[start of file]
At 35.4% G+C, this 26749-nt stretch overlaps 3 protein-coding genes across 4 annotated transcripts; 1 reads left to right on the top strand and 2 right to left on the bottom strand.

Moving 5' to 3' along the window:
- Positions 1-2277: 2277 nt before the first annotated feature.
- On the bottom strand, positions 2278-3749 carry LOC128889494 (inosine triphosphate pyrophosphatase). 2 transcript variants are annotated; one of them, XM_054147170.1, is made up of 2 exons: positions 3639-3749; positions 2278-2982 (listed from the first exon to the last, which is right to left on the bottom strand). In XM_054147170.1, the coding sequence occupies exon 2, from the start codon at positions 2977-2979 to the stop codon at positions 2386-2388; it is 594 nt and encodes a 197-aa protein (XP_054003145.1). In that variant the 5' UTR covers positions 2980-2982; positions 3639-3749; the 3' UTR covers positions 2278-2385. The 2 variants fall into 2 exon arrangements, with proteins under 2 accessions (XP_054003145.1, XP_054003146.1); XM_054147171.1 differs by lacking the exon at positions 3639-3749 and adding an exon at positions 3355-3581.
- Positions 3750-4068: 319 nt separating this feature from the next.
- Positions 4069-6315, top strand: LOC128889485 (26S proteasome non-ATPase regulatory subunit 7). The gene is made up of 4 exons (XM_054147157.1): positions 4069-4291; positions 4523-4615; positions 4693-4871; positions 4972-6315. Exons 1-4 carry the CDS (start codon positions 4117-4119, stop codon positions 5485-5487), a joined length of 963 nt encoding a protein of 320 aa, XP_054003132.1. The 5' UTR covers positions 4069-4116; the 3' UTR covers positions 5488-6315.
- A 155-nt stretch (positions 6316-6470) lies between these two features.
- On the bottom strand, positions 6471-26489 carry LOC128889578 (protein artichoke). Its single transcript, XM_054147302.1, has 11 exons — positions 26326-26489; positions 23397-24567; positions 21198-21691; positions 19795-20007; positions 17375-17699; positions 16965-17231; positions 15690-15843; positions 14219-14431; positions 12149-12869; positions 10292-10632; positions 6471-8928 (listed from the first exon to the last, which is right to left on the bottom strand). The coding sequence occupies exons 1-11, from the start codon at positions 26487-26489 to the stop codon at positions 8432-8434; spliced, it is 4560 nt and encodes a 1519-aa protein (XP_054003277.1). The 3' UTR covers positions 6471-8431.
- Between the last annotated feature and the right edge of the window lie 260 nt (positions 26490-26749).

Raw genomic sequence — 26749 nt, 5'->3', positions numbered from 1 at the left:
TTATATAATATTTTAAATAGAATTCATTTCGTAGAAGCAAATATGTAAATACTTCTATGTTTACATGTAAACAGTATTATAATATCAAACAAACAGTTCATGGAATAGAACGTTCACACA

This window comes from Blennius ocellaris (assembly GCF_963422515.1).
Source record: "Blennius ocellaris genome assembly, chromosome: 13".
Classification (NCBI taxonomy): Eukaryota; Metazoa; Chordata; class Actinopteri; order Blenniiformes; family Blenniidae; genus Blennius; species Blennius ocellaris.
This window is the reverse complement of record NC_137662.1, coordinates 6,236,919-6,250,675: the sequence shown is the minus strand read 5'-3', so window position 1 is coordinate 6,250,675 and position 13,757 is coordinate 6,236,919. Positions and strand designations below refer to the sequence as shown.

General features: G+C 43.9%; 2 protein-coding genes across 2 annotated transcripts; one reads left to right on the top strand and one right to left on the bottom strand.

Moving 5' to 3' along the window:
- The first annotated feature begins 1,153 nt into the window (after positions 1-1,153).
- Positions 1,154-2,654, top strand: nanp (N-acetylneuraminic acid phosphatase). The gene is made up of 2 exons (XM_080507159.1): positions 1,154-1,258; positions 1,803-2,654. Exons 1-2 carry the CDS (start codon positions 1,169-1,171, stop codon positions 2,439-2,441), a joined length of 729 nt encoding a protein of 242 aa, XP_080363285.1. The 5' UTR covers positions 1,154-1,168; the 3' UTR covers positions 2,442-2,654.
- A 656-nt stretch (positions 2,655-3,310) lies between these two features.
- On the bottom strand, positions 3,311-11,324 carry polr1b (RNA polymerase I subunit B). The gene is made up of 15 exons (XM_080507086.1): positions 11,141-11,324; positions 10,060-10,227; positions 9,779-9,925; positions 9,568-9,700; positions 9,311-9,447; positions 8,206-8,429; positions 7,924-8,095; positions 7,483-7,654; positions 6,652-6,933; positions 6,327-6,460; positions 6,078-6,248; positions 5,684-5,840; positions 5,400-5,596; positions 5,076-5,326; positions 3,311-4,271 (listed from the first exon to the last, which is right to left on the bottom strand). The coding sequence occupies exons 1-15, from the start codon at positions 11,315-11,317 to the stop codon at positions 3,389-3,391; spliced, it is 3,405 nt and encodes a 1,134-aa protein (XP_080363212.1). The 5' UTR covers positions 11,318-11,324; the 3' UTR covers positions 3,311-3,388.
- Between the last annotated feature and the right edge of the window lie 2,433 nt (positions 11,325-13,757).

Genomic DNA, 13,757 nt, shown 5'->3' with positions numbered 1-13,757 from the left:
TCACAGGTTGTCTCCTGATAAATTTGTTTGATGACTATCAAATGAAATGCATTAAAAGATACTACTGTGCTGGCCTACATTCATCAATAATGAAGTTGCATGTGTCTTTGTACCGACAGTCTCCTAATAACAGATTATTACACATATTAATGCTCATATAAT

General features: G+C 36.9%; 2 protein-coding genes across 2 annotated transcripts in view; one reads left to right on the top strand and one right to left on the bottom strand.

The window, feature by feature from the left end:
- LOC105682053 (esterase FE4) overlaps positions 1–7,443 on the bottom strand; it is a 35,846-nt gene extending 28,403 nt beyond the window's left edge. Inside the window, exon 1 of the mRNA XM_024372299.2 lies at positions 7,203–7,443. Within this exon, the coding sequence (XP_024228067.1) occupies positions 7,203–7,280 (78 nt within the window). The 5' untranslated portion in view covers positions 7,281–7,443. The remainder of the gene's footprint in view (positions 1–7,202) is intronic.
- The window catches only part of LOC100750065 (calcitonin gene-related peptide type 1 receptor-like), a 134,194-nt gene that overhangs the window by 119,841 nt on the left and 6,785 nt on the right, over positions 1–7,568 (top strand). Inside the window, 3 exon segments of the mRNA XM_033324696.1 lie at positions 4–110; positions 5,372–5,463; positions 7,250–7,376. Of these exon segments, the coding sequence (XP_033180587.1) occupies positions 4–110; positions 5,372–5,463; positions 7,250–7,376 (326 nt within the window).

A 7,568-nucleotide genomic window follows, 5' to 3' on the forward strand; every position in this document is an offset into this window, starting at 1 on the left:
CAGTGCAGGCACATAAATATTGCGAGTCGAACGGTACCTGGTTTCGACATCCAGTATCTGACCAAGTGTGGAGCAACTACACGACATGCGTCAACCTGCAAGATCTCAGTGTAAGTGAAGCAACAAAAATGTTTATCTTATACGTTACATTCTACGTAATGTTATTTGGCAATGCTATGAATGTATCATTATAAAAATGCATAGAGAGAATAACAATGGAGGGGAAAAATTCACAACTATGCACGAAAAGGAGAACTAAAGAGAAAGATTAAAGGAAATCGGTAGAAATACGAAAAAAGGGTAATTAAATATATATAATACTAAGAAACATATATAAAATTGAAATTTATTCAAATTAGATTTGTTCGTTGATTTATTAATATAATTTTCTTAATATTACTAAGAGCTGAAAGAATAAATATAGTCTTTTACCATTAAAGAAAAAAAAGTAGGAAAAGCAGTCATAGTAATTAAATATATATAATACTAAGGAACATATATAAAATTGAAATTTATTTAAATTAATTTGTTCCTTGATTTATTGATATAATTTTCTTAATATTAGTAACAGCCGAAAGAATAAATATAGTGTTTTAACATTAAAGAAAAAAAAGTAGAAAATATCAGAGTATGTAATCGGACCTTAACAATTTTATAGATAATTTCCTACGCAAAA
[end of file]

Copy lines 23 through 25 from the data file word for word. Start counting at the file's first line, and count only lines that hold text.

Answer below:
Genomic DNA, 13,757 nt, shown 5'->3' with positions numbered 1-13,757 from the left:
TCACAGGTTGTCTCCTGATAAATTTGTTTGATGACTATCAAATGAAATGCATTAAAAGATACTACTGTGCTGGCCTACATTCATCAATAATGAAGTTGCATGTGTCTTTGTACCGACAGTCTCCTAATAACAGATTATTACACATATTAATGCTCATATAAT

General features: G+C 36.9%; 2 protein-coding genes across 2 annotated transcripts in view; one reads left to right on the top strand and one right to left on the bottom strand.